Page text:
NILC Opposes Current Senate Bill Because It Would Preclude Real Reform
Monday, June 25, 2007
Read the statement release with this analysis: "How the Current Senate Bill Because It Would Preclude Real Reform."
This week, the Senate will resume consideration of S. 1639, the amended and renumbered version of S. 1348, the Secure Borders, Economic Opportunity and Immigration Reform Act of 2007. The National Immigration Law Center (NILC) regretfully opposes this bill as currently written because we believe that Congress can and should do better.
The complex Senate proposal includes essential one-time programs, such as backlog reduction for many families with close relatives now languishing in untenable immigration backlogs, the DREAM Act, AgJOBS and, although flawed and precarious, a path to quasi-legal status for most undocumented immigrants. But unfortunately it combines these long-sought, one-time relief provisions with devastating changes in the permanent immigration laws that are almost uniformly ill-considered and punitive towards immigrants.
If enacted, these permanent changes would soon recreate the current large undocumented immigrant population — but make its members even more vulnerable than they are now. The permanent changes also would leave most other future immigrants marginalized, with fewer attachments to the nation, fewer rights, and less ability to fully integrate into the political, social and economic mainstream. They would move us away from the goals and principles that immigrants and their allies have fought to achieve since the beginning of the movement for comprehensive reform: family unity, worker rights, immigrant integration, and a more realistic future flow.
Among its flaws, S. 1639 would:
Channel undocumented immigrants into a precarious legal status, which would leave them vulnerable to exploitation by employers, unable to unite with their closest family members living abroad, and at constant risk of losing their legal status regardless of how long they have lived here, how much they have contributed to their communities, or how deep their roots are here. Moreover, it is likely that a high percentage of undocumented immigrants would never achieve permanent residence under this program, given the high costs of maintaining the status and its many other stringent requirements, such as maintaining “continuous full-time employment” over many years.
Create a convoluted temporary worker program that would separate families, do little to end the exploitation experienced by current temporary workers, and — because it would not provide a path to permanent status — would amount to an enticement to come and remain illegally.
Create a new and untested point system favoring well-educated elites with little connection to the U.S. in place of our nation’s historic reliance on immigration based on family and employment ties.
Intensify immigration enforcement on the border and in the interior in a manner that would increase detentions, dramatically increase the penalties for immigration violations (including a 10-year bar from returning to the U.S. for overstaying a visa by even a single day), increase state and local enforcement of immigration laws, increase the missteps that can lead to deportation, and increase the likelihood of erroneous deportations.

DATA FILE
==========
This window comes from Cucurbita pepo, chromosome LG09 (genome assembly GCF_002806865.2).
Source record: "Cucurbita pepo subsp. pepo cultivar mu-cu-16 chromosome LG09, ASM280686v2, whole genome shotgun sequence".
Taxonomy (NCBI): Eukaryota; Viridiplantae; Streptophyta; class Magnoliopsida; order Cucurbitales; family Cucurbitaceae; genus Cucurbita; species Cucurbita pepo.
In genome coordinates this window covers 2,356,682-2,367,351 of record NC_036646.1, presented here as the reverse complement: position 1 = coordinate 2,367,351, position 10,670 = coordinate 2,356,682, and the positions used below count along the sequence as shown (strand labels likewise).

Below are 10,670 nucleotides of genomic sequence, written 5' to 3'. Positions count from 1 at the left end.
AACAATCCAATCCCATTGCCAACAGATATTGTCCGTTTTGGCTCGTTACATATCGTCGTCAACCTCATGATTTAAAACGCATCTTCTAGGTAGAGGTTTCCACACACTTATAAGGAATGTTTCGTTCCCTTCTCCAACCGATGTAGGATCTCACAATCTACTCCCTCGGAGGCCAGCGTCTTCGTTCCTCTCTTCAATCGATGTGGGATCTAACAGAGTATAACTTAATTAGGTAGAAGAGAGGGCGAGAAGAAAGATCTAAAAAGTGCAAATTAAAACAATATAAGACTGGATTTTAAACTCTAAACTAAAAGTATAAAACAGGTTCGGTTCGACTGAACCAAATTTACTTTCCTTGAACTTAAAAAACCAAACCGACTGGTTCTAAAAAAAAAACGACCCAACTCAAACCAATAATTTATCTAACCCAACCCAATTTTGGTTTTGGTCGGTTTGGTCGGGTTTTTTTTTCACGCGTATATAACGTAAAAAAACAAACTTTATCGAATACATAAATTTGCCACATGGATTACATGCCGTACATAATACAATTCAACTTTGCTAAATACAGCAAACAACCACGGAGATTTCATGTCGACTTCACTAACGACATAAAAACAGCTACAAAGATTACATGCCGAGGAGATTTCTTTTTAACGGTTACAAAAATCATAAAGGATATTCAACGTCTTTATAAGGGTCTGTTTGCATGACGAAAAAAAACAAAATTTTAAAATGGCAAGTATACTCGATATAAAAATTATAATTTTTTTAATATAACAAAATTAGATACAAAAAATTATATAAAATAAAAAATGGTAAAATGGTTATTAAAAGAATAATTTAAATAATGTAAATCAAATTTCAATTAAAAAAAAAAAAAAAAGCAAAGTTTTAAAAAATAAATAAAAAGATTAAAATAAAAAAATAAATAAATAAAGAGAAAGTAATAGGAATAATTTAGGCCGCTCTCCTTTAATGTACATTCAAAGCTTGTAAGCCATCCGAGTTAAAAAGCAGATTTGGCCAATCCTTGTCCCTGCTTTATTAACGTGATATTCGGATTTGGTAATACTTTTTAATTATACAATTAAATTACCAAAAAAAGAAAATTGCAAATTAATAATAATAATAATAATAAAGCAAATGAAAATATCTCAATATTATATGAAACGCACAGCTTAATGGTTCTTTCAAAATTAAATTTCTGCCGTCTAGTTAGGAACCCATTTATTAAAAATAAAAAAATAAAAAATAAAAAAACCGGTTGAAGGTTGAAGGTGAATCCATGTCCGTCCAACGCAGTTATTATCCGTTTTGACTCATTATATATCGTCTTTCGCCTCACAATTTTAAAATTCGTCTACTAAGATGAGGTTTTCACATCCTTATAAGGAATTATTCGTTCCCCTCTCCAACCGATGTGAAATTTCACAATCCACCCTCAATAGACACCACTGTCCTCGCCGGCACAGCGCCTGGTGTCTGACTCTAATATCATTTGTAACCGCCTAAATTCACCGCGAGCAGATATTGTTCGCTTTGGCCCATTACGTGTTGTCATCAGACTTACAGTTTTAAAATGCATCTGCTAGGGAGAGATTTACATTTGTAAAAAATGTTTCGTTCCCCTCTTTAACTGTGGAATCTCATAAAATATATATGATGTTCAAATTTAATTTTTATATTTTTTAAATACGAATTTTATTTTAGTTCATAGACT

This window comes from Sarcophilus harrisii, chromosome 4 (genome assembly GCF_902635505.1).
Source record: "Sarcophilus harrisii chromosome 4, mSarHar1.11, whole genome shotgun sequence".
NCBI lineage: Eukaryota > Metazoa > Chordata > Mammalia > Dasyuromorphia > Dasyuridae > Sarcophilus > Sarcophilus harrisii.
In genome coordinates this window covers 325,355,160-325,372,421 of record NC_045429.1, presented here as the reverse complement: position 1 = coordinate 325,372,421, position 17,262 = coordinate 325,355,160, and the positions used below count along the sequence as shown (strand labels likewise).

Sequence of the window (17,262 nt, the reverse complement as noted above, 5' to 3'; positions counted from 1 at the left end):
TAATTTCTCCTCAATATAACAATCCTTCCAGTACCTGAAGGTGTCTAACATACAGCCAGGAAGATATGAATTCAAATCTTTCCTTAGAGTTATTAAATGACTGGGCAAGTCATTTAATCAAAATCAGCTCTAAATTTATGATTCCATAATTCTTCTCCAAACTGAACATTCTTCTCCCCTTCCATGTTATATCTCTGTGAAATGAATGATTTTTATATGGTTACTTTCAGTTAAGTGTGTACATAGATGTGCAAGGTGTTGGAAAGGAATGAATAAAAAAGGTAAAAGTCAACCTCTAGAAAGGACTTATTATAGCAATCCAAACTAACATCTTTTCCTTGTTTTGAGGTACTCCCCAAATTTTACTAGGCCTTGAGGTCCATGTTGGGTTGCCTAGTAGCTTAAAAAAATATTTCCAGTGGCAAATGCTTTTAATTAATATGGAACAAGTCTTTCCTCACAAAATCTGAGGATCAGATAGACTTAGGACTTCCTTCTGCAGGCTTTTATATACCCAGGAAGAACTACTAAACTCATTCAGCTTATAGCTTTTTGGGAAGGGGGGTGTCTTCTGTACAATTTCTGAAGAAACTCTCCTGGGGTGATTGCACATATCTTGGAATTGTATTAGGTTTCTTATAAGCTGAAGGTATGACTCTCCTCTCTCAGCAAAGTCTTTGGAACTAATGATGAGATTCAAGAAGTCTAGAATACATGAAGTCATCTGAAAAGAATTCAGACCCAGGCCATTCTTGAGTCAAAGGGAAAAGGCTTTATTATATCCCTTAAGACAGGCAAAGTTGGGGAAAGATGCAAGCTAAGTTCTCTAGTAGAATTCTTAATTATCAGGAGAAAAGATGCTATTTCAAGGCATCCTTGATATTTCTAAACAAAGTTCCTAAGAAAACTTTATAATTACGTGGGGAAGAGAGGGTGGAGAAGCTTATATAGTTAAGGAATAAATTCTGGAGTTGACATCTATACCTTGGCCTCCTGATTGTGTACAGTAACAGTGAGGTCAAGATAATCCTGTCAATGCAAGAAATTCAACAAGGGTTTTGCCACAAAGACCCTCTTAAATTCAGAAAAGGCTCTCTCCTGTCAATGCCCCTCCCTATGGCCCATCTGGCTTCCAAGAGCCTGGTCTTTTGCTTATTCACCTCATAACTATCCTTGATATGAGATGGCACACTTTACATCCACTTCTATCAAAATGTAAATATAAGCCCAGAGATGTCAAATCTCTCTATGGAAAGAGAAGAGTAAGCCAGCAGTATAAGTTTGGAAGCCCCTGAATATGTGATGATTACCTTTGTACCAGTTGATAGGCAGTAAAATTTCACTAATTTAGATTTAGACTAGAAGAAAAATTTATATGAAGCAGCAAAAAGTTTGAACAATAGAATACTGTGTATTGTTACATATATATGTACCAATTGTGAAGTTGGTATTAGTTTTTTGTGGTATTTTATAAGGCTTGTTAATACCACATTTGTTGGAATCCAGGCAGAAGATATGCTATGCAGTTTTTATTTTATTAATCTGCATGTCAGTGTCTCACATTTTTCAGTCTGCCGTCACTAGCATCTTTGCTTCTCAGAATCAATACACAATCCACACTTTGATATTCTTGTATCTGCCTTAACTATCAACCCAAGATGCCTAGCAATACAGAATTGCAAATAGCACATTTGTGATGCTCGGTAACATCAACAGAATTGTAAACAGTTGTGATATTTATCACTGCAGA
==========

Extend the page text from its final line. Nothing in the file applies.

Impose an electronic employment eligibility verification system that would require all workers to get confirmation from the government to work and that would be built on the foundation of a much smaller verification system — the Basic Pilot — that has been plagued by problems, including inaccurate databases, flawed design and employer misuse of the program.
Confiscate many immigrants’ Social Security contributions by barring immigrants from receiving credit for the work they performed and taxes they paid into the system before they obtained employment authorization.
NILC has never before opposed a bill that includes even the most moderate steps towards legalization of undocumented immigrants. We have struggled internally and consulted widely before doing so now, and we greatly respect the many friends and allies who share our values and goals but have a different point of view about how to approach this bill. They almost uniformly agree with us that the current bill needs major surgery. Some, however, are willing to support passage in the Senate to keep the issue alive in Congress, in the hope that the needed improvements can be won in the House or in the House-Senate Conference Committee. Others believe that the status quo is so intolerable that this bill, even with its harmful provisions, would be better than nothing. We will continue to work closely with our friends to improve the bill as much as possible so long as it remains alive.
But until and unless such improvements are made, we cannot support this bill. We have watched as it has become more and more punitive through the process to date. This downward slide must be reversed, and we do not believe that this is likely to happen in the House or in Conference unless we first say no to a proposal that is as contrary to our basic principles as this one.
Here is a more detailed list and explanation of some of the most damaging provisions of S. 1639.